The events going on in the country have been weighing on me, and, specifically, I’m grieving the effects of climate change on our natural world. I struggle to know what’s true and what’s hype. I feel guilty for buying plastic, I feel helpless to make a difference just by recycling, and I feel hopeless for the future. When I see a dead animal by the side of the road, I feel a stab of pain in my gut. I was a blubbering mess when I heard George Bush died this weekend, and, while I’m saddened by the loss of the man, its the kindness and gentleness of his leadership and his respect for the office of the President that I am grieving. What has happened to our country? Just seeing the footage of someone who was articulate, visionary and respectful reminds me of what we have lost.
When I was in Tulsa for Thanksgiving, my friend Michael gave me some sourdough starter. He is persistent. He gave me some when I first moved up here. I made some bread, and I couldn’t eat the white flour so I let it die. He sent me some more last January, and Ashok ate it prompting a really unpleasant task of making her throw it up with hydrogen peroxide. I hoped he’d let it go. But I came home from Tulsa with a bubbling container of sourdough starter, and I decided maybe I should try a whole grain sourdough recipe this time. If I could eat that with no issues, maybe I would start baking bread again.
I ordered some great whole grain flour, and when it arrived Friday night, I fed my starter. I found myself rearranging my kitchen and making room for baking supplies, digging out all of my old bread baking tools and combing through recipes. I made a fabulous fig and orange whole wheat bread with the starter discard. After I was done eating a lovely piece with butter and some fig jam I had purchased in St. Louis, I realized how meditative my morning had been. I felt happy. Sure, the bread was good, but I had created something with my own hands and had spent the morning without a thought of politics or the devastation of our planet.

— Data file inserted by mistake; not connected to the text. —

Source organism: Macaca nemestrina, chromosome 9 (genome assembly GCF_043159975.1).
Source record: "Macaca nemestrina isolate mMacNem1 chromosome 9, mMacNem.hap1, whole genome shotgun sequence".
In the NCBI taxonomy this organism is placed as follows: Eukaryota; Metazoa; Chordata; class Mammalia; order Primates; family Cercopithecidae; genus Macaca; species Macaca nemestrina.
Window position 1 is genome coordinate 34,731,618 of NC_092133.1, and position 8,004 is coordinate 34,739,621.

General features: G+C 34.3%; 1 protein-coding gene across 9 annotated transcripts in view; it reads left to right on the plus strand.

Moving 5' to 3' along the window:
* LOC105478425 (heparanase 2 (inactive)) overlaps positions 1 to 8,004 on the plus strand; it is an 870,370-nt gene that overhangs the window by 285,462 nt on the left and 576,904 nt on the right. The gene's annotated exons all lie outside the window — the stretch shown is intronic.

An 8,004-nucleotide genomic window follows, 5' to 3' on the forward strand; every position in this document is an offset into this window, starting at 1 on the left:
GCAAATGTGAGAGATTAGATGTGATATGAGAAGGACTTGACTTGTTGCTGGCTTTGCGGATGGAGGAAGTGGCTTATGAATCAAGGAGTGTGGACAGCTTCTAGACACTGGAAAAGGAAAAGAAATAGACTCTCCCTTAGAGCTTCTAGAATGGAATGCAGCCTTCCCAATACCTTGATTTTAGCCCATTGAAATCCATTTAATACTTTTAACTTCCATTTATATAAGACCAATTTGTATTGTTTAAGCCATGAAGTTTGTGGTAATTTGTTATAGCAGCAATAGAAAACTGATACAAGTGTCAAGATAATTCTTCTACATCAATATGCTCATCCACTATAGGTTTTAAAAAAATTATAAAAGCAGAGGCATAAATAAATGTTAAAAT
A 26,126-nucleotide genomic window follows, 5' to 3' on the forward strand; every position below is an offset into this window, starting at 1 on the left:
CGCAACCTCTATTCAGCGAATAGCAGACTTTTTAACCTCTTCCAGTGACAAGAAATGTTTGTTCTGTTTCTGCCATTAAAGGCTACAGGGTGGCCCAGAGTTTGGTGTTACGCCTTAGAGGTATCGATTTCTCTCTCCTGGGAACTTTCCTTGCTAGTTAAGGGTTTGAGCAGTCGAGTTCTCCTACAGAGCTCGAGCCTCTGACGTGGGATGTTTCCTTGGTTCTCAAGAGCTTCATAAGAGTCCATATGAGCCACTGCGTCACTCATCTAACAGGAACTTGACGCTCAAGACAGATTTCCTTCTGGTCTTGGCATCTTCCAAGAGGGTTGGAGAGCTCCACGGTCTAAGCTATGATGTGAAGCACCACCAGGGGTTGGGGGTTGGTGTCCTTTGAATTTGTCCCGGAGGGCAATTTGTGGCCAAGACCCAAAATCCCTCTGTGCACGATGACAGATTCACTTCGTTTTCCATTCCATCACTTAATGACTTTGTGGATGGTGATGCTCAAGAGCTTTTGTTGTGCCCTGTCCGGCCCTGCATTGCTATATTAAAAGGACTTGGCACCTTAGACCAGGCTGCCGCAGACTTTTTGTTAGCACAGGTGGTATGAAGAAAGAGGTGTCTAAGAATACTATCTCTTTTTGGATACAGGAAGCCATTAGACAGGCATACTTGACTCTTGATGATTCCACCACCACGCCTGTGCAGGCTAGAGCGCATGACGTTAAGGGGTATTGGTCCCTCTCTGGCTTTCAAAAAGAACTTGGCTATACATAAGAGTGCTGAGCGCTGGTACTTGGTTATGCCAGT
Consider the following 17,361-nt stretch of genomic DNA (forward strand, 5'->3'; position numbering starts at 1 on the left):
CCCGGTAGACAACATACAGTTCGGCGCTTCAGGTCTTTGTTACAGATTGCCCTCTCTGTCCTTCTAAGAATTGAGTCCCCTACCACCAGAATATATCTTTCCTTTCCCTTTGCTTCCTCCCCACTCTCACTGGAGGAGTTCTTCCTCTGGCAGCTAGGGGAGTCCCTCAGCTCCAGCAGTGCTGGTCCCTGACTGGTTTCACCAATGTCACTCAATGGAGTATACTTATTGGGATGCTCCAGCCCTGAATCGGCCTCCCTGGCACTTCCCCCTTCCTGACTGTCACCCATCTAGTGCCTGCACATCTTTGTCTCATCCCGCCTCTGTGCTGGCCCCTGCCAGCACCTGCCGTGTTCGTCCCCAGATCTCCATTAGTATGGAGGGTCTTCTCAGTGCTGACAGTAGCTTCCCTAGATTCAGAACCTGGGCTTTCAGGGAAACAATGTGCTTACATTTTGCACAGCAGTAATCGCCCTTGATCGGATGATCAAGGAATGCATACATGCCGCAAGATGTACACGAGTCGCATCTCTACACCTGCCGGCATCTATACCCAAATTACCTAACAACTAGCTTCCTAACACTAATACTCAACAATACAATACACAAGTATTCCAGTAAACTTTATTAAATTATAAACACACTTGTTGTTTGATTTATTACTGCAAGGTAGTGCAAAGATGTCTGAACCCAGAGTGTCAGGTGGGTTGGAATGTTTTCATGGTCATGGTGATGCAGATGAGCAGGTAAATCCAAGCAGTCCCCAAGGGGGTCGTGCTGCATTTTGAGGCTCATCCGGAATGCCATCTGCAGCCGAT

It reminded me that good comes out of even horrible things. I didn’t want to be divorced, but it turned out to be one of the best things that ever happened to me. When I lost my jobs in Louisiana and here, it opened doors to better opportunities. On a smaller scale, I really wished Michael would quit giving me sourdough starter. But it forced me to do one of the things I have always loved to do. If I hadn’t been forced to do it this weekend, I’m not sure I would have ever remembered why I loved baking bread.
When I turned my loaf out of the rising pan today, it cracked across the top. I wistfully let go of the idea it would be perfect. But my house is full of the scent of baking bread. The world seems warm and comforting even though it is rainy and cold outside. I know there are silver linings to what’s happening in our world right now. Young people voted by the millions in the last election. Misdeeds and criminals are finding themselves in the limelight. The truth is setting itself free.
I pulled my bread out of the oven, and it broke into three parts. The cracked loaf grew into a broken loaf. I could quit baking. I could throw the loaf in the garbage. I could sit down in my kitchen and cry. Or I can slice it into misshapen slices, slather it with butter and enjoy homemade bread on a Sunday afternoon. A cracked loaf is a disappointment, but, in the act of making it, I realized what I can do to make myself a bit happier. That is progress.